Demon Spawn

I mentioned earlier that I have two kids: a seven-year-old daughter (Isa) and a son who will be two in the fall (Rory).

Isa is our unicorn child. Although her babyhood was tough (she got all her teeth early and at once; literally ten were coming in at the same time), toddlerhood and early childhood haven’t been that difficult on us as parents. She’s a conscientious kid. Empathetic, sensitive, mostly well-behaved, smart for her age…yes I’m bragging, but I’m also trying to set the tone for a comparison.

Rory is a handful as a toddler. His babyhood wasn’t as hard as hers, but now that he is mobile it seems like he feels a magnetic pull toward anything and everything he isn’t supposed to have. Electrical outlets, light switches, lamps, dangerous toys, chemicals, sharp things, high things… A large part of raising Rory is following him around, removing him from the latest dangerous situation, and then comforting him when he screams his baby-rage to the heavens because you’ve thwarted him from killing himself for the 8th time that day. He also likes to throw adorable tantrums: picking up toys and throwing them, shoving things over, and stomping through the house on his chubby little legs.

He’s adorable and snuggly, too, so that helps a lot. But I’m guessing that his childhood will be tougher than his sister’s. I can already see him at preschool drinking the paint and deftly shoving craft materials into outlets.

Some people chalk this up to boys versus girls, but I don’t buy that. I have it on very good authority that female children can also be challenging. Neither of my kids can compare to their mother when it comes to behavior. Yes, moi. You know that age-old joke (or wish) where your parents say “I hope you have one just like you”? That happened to my mother, and I just hope Rory never reaches my level.

I thought I’d share some stories about my childhood antics since they are pretty amusing. I don’t even remember being the subject of some of them, but I do remember bits and pieces, and the rest I know from my mom telling them. I’ll start with some of the more innocuous ones.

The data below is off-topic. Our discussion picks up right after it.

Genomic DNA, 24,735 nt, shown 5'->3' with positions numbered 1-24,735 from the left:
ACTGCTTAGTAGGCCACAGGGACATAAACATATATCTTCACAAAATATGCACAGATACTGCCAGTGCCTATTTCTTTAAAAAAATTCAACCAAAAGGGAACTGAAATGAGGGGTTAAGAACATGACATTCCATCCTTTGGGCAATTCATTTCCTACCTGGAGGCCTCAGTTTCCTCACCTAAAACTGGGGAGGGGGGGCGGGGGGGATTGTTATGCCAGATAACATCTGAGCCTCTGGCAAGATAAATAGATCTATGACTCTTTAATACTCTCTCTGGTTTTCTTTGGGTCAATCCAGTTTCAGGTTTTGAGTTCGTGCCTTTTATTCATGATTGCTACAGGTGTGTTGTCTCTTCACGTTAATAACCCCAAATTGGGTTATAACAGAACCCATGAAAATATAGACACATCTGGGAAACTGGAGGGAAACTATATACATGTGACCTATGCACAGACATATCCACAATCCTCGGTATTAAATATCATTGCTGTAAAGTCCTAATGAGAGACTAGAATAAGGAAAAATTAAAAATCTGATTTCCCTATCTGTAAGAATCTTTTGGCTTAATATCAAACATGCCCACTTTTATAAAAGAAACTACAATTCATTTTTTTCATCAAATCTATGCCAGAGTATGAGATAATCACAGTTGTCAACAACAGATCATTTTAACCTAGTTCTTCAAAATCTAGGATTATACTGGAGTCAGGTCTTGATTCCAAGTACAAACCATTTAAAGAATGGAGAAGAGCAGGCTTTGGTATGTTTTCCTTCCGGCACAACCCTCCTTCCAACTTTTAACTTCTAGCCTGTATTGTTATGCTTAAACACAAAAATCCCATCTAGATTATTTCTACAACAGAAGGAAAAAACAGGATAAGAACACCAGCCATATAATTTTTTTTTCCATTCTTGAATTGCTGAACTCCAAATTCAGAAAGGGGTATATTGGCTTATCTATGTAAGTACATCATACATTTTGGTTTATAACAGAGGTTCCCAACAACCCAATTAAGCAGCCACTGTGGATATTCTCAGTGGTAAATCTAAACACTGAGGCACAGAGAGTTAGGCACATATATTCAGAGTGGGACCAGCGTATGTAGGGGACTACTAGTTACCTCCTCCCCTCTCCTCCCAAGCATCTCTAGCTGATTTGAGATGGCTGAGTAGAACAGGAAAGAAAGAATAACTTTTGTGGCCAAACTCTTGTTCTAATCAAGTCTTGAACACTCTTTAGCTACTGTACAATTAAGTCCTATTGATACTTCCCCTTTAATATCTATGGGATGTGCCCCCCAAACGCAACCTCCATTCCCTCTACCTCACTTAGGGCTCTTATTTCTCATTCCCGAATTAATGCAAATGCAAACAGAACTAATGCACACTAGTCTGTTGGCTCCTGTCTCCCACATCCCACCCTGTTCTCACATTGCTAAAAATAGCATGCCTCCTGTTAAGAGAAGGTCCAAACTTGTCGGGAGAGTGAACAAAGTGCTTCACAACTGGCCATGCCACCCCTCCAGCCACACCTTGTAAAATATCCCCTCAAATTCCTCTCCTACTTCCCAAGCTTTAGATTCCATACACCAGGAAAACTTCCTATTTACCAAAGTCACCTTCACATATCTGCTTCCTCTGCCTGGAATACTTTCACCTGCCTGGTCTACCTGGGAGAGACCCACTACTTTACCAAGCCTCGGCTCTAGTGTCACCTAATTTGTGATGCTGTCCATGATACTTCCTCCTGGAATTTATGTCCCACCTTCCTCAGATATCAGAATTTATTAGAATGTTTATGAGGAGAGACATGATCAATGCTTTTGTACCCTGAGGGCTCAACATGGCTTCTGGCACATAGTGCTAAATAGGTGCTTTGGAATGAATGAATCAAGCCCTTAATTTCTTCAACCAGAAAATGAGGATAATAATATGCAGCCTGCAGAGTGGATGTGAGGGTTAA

Aunt Jan’s Fancy Suit

My Aunt Jan was always a stylish dresser: the latest fashions, nice jewelry, and since she was trained as a hairdresser even her hair was usually perfect. As a child who only wore shoes or got my hair washed and combed when someone bigger than me insisted upon it, I was mystified by Aunt Jan’s appearance.

One thing that drove me crazy about grown-ups when I was little was how long they could talk. Since there were always people coming and going at our house and my grandmother’s or aunts’ next door, it seemed like every blessed time my mother took me outside to do something interesting, here came another grown-up, and I’d be stuck waiting an eternity for them to shut up so we could get on with the fun stuff.

That day Aunt Jan must have either come from somewhere nice, or gone to church with my grandparents, because she had on a fancy suit with a skirt and jacket. I can’t even remember what color it was. All I remember was my mom stopped to talk to Aunt Jan and I wanted to be elsewhere. And as usual, it seemed like they were going to talk forever.

I started poking around the yard as far as Mom would let me roam to see what I could find to do while I waited, and I hit the jackpot. I found a whole nest—a slew—of caterpillars.

I entertained myself by playing with them for a little bit, and I became amazed by how well they stuck to things.

If I stuck one to Aunt Jan would she even notice?